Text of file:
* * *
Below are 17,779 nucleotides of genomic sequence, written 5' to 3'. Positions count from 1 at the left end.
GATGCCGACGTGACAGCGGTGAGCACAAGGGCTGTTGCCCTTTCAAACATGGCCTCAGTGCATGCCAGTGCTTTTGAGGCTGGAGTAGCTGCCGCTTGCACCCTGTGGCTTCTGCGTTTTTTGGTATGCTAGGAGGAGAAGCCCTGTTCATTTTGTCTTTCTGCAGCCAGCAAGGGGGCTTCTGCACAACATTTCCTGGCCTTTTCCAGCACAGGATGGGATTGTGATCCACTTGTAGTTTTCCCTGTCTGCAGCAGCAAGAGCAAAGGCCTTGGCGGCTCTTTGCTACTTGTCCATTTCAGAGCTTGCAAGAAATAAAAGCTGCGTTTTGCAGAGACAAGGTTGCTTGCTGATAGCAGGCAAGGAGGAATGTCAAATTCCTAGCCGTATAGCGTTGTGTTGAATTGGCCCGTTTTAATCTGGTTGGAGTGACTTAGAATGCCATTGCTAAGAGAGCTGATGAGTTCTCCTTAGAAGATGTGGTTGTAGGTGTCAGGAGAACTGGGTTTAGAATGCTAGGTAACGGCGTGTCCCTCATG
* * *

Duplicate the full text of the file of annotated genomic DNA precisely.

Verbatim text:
Below are 17,779 nucleotides of genomic sequence, written 5' to 3'. Positions count from 1 at the left end.
GATGCCGACGTGACAGCGGTGAGCACAAGGGCTGTTGCCCTTTCAAACATGGCCTCAGTGCATGCCAGTGCTTTTGAGGCTGGAGTAGCTGCCGCTTGCACCCTGTGGCTTCTGCGTTTTTTGGTATGCTAGGAGGAGAAGCCCTGTTCATTTTGTCTTTCTGCAGCCAGCAAGGGGGCTTCTGCACAACATTTCCTGGCCTTTTCCAGCACAGGATGGGATTGTGATCCACTTGTAGTTTTCCCTGTCTGCAGCAGCAAGAGCAAAGGCCTTGGCGGCTCTTTGCTACTTGTCCATTTCAGAGCTTGCAAGAAATAAAAGCTGCGTTTTGCAGAGACAAGGTTGCTTGCTGATAGCAGGCAAGGAGGAATGTCAAATTCCTAGCCGTATAGCGTTGTGTTGAATTGGCCCGTTTTAATCTGGTTGGAGTGACTTAGAATGCCATTGCTAAGAGAGCTGATGAGTTCTCCTTAGAAGATGTGGTTGTAGGTGTCAGGAGAACTGGGTTTAGAATGCTAGGTAACGGCGTGTCCCTCATG